I was sitting at a conference this afternoon with a bunch of other teachers, ICT co-ordinators and a few others involved in ICT and education.
And you may not realise this but most teachers who take on ICT in schools do so quite reluctantly, because no matter how you look at it, it is a big job, especially when it is in addition to teaching a class.
And the guys at the front of the conference, the big guns, all stood around and tried to impress the 95% majority of female teachers as they strutted their stuff and talked jargon to impress.
The really silly part of it all though, is that they really did not impress anyone but themselves. One guy sat there behind his laptop at the front, with an Interactive Whiteboard at his disposal, and then proceeded to run through such things as how to use a forum, make the most of his gimmicky little site features, and add resources to his big list of two files added thus far. He spoke with his back to us and rarely had any eye contact. He also mumbled and made jokes to himself that no-one but himself and his cronies understood. Did he do this as teacher in a class too?
I actually felt embarrassed for these people, as the teachers around me laughed at their stupidity and others shook their head as if to say, what the hell are you guys talking about?
The sad reality in so many of these situations is that the people at the top are generally the ones who are the most out of touch. As we sit at a conference such as this and they pour out their ideas, we as teachers, think to ourselves is it really feasible to implement this idea in a practical situation without spending a huge amount of time in preparation? And, is this huge amount of preparation justified by the result?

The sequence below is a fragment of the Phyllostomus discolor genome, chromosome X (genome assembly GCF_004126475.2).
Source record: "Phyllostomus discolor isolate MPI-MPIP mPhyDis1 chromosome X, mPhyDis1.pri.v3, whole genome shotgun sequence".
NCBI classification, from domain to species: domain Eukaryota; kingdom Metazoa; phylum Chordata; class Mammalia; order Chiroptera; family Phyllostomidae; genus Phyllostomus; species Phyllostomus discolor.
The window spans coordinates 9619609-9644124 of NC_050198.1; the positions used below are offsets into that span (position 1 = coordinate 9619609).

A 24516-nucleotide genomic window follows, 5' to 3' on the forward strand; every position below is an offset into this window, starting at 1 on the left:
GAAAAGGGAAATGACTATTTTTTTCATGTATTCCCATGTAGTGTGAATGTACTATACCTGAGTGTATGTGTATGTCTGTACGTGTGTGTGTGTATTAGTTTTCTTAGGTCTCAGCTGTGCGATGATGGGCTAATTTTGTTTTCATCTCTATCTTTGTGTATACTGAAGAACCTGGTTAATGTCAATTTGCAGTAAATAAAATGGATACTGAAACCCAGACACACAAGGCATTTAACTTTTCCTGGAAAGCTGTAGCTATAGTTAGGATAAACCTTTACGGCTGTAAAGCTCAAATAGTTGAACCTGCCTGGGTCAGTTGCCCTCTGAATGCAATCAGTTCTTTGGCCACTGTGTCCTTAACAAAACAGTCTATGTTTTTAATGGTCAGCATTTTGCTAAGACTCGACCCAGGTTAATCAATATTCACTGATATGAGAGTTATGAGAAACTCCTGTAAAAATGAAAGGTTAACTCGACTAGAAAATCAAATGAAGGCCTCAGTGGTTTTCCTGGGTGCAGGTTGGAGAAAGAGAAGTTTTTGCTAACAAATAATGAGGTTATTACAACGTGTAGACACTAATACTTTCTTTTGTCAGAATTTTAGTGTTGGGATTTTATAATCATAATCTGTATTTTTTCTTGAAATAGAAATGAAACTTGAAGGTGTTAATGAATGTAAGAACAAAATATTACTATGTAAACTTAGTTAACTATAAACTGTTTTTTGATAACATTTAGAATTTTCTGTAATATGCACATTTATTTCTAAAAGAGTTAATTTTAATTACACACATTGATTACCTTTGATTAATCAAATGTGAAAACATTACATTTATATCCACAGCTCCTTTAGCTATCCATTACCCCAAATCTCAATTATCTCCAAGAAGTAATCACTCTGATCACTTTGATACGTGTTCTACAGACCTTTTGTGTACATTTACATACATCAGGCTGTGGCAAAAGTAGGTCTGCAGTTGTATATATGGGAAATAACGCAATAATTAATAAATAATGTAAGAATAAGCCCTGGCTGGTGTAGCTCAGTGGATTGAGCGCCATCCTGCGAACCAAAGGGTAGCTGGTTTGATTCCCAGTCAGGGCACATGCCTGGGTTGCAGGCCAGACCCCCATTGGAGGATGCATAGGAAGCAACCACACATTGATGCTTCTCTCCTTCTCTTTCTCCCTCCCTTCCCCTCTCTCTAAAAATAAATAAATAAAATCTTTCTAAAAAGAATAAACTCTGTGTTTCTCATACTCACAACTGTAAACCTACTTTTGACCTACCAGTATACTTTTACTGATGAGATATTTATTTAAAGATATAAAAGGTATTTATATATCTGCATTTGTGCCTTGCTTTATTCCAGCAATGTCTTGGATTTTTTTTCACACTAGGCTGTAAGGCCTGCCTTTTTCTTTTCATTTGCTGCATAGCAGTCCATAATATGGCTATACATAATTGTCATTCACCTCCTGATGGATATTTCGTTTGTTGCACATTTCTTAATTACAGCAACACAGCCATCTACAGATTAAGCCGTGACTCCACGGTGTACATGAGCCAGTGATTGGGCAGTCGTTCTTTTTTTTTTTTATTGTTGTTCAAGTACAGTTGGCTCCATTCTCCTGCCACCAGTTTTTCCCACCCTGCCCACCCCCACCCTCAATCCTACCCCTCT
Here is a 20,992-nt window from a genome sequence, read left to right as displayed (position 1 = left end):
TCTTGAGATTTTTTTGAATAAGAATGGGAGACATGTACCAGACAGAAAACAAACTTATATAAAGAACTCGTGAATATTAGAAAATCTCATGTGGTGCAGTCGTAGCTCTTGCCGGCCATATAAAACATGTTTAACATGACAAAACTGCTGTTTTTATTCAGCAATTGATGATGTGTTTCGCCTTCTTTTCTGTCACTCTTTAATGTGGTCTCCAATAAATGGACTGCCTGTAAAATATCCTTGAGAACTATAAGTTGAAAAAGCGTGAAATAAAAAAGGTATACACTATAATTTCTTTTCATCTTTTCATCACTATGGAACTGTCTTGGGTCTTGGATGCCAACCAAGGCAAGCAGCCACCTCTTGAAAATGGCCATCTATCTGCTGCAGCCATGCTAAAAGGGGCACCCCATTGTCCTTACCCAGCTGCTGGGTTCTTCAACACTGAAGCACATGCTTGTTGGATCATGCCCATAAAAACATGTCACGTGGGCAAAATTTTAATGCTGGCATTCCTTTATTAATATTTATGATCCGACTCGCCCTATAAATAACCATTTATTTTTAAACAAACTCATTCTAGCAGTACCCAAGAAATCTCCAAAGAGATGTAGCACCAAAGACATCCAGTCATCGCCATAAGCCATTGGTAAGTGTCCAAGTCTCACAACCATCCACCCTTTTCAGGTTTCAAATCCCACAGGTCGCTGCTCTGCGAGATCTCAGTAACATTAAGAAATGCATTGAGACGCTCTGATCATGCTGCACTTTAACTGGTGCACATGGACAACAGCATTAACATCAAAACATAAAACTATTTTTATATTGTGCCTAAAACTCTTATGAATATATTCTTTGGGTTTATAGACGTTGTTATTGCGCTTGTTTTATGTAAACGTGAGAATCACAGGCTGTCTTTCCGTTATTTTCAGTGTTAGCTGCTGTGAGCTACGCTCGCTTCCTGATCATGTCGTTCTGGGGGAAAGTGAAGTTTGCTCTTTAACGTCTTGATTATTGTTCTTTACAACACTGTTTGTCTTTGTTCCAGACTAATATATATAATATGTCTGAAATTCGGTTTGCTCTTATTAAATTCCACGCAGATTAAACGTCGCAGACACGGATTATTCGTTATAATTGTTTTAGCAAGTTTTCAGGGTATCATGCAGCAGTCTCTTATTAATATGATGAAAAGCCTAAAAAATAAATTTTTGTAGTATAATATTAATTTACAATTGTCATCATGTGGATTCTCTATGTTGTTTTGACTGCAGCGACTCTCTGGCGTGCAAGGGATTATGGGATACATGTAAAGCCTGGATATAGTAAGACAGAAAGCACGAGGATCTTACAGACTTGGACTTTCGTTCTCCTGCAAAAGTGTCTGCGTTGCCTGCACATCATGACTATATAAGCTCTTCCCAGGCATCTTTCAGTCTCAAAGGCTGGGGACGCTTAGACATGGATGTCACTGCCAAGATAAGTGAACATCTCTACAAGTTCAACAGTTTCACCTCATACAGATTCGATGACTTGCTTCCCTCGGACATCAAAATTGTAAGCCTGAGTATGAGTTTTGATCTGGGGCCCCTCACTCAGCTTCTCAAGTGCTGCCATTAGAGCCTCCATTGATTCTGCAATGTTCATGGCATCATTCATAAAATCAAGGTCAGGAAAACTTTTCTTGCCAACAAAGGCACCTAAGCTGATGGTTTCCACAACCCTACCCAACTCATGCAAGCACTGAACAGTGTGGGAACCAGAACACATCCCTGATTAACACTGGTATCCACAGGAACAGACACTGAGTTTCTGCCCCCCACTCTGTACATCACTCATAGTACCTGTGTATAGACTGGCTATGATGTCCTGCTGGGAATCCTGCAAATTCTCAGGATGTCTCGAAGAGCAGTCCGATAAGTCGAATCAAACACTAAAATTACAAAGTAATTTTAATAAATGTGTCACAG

More often than not the answer is NO.
I learnt a very valuable lesson in life when I was in another profession.
Many moons ago, I was a chef and was able to move up the ladder of promotion until I arrived at the peak one day and found myself being called the Executive Chef, in charge of 3 separate restaurants, wearing a suit and tie instead of my familiar chequered black and whites and spending vast amounts of money on purchases and staff.
And after 6 months of this dramatically changed lifestyle – almost living with food company reps, counselling the staff, hiring and firing the staff and generally doing exhorbitant amounts of paperwork, I realised one day that I had not cooked a meal in over 3 months.
So I went back into the kitchen to get back in touch with it all. And it was the best move I ever made. No matter who you are, and how good you are [or how good you think you are], you have to keep a finger in the pie, a toe in the water, a taste in your mouth. No matter how you describe it – you have to keep the initial passion alive.
In education this is even more important because you are talking about changing the lives of the next generation. As teachers you have the future right in your hands, staring up at you with innocent eyes and hearts of gold. If you leave the classroom for too long and forget what it means to see a child suddenly click as a new piece of information is taken on board, then what do you really have to offer the profession overall.
I am a very firm believer in leadership working on a rotating level, whether it be in private enterprise or the education sector. It has so many benefits to the whole working environment and it means you can always keep in touch at the root level.